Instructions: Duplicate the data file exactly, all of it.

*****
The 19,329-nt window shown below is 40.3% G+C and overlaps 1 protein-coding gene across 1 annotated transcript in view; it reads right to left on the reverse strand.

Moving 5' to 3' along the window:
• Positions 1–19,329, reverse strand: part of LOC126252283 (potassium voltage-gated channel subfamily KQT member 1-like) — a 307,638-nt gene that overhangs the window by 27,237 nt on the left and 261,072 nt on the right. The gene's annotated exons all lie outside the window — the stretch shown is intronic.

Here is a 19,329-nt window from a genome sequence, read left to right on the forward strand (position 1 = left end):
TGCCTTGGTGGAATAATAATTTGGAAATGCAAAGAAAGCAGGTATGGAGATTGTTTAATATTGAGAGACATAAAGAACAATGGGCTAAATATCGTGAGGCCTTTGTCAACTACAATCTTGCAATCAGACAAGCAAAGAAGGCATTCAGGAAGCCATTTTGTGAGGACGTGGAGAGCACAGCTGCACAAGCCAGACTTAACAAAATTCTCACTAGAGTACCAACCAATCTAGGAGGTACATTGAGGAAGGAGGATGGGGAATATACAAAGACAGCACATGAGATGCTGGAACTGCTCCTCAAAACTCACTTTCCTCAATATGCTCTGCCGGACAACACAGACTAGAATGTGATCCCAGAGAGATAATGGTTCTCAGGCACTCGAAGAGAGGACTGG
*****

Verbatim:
The 19,329-nt window shown below is 40.3% G+C and overlaps 1 protein-coding gene across 1 annotated transcript in view; it reads right to left on the reverse strand.

Moving 5' to 3' along the window:
• Positions 1–19,329, reverse strand: part of LOC126252283 (potassium voltage-gated channel subfamily KQT member 1-like) — a 307,638-nt gene that overhangs the window by 27,237 nt on the left and 261,072 nt on the right. The gene's annotated exons all lie outside the window — the stretch shown is intronic.

Here is a 19,329-nt window from a genome sequence, read left to right on the forward strand (position 1 = left end):
TGCCTTGGTGGAATAATAATTTGGAAATGCAAAGAAAGCAGGTATGGAGATTGTTTAATATTGAGAGACATAAAGAACAATGGGCTAAATATCGTGAGGCCTTTGTCAACTACAATCTTGCAATCAGACAAGCAAAGAAGGCATTCAGGAAGCCATTTTGTGAGGACGTGGAGAGCACAGCTGCACAAGCCAGACTTAACAAAATTCTCACTAGAGTACCAACCAATCTAGGAGGTACATTGAGGAAGGAGGATGGGGAATATACAAAGACAGCACATGAGATGCTGGAACTGCTCCTCAAAACTCACTTTCCTCAATATGCTCTGCCGGACAACACAGACTAGAATGTGATCCCAGAGAGATAATGGTTCTCAGGCACTCGAAGAGAGGACTGG